Boston Chefs’ Guide | Serious Eats
Boston is a city often described as old-school, traditionalist—puritanical, even. But Beantown’s hospitality insiders want you to know there’s much more forward-thinking food and drink here than the city gets credit for. Whether you’re craving pristine fish in a gorgeous plate of sashimi (or in a South American–style ceviche), searching for the perfect burger, or seeking out an excellent loaf of naturally leavened bread, you’ll find it in Boston.
An elevated drinking scene has exploded in recent years, too, featuring frozen craft tiki drinks, natural rosé served in a self-described feminist wine bar, and pre-Prohibition-era drinks remixed by cocktail nerds—it’s all here. And to accompany those sips, Boston has its share of unique late-night eats. Choose between savory duck tongues in Chinatown and crunchy, cheesy cabbage-topped nachos in Cambridge, then wake up (late) the next morning and start your day off with brunch at a modern Jewish deli, or an industry-wide chicken-and-waffles party where everyone (well, everyone who can ditch work on a Monday at noon) is invited.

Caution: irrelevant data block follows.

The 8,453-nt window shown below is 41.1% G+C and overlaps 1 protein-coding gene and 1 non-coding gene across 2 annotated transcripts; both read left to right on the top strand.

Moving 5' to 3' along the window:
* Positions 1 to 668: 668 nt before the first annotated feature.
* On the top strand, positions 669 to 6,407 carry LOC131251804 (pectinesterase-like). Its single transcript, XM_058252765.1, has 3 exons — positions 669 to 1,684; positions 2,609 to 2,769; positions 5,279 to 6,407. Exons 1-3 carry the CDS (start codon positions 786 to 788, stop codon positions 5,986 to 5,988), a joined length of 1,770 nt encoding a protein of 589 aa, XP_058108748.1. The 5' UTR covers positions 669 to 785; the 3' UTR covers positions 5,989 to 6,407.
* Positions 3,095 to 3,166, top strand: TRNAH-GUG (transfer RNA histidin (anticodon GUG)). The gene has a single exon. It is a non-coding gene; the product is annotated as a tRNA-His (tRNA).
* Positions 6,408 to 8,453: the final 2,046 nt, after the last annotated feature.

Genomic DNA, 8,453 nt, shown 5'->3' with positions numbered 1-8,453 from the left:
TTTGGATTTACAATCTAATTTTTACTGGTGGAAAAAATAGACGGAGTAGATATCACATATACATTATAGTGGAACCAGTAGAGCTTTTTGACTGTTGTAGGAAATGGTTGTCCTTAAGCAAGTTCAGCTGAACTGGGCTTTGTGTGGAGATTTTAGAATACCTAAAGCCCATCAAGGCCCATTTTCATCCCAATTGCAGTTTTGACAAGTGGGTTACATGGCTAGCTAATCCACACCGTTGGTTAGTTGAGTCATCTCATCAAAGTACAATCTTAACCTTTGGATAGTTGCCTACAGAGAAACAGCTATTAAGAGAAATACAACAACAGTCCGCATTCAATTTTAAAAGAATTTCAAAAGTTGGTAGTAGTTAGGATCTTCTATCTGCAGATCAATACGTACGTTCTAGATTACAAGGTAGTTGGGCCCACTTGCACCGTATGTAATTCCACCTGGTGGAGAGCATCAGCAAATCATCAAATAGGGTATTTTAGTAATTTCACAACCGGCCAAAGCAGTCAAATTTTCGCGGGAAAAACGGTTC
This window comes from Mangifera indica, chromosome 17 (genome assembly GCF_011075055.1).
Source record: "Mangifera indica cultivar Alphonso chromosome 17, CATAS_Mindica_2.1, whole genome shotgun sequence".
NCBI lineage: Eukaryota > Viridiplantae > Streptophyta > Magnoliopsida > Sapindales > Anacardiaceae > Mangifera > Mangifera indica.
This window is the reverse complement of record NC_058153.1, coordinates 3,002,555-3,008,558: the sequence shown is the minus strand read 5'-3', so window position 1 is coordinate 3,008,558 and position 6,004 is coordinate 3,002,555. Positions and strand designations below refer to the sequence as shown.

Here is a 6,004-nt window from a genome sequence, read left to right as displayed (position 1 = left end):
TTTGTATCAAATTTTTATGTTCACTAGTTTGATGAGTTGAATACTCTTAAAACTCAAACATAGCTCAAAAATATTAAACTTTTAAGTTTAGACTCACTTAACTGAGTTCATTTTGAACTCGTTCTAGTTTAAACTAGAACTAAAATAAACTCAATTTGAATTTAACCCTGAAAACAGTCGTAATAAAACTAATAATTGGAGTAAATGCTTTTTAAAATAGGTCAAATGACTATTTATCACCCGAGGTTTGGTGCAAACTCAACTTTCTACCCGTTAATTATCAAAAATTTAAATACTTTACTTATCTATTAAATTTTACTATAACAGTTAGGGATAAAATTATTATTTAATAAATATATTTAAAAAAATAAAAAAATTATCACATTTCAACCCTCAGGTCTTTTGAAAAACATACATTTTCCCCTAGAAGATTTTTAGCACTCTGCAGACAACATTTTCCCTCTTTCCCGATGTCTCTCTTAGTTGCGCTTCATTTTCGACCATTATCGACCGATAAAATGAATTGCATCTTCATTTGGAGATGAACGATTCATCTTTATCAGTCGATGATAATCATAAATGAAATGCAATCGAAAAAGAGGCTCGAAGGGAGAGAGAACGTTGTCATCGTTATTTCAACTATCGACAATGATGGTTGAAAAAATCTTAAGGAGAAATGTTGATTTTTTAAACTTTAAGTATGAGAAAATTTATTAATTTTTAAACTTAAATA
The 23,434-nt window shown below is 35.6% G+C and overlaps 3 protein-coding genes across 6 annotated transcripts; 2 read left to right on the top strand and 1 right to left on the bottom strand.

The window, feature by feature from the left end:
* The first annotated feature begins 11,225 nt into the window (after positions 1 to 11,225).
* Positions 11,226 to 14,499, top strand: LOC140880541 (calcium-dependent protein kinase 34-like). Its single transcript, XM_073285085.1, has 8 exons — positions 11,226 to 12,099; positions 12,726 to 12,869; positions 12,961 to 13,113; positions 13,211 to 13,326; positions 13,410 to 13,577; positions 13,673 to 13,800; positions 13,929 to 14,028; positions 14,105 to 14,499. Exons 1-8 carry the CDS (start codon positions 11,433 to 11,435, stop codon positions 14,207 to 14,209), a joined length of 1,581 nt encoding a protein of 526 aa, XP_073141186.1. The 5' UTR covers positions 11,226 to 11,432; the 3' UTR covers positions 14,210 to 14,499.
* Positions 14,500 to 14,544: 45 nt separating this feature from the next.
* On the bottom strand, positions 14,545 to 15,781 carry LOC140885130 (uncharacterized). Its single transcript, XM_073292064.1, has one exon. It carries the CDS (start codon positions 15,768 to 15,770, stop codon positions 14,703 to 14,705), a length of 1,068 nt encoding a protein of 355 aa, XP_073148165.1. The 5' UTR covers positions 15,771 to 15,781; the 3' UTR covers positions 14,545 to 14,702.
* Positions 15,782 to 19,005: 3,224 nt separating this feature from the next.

To round up some of Boston’s best spots to eat and drink—both on and off the beaten path—we asked some of its best chefs what a visitor absolutely has to eat in their city. Do you know how many said clam chowder? Lobster rolls? Baked beans? Zip, zero, nada. But Trinidadian doubles and anadama English muffins? Those got them excited.
We talked to tastemakers from a spread of neighborhoods, with a range of specialties: Douglass Williams, chef-owner of Mida; Irene Li, chef-owner of Mei Mei; Jeremy Sewall, chef-owner of Island Creek Oyster Bar and Row 34; Tiffani Faison, chef-owner of Sweet Cheeks Q, Tiger Mama, Orfano, and Fool’s Errand; Josh Lewin, chef-owner of Juliet and Peregrine; and sommelier-owner Lauren Friel of Rebel Rebel wine bar.
Here’s their expert take on where to eat and drink in Boston right now.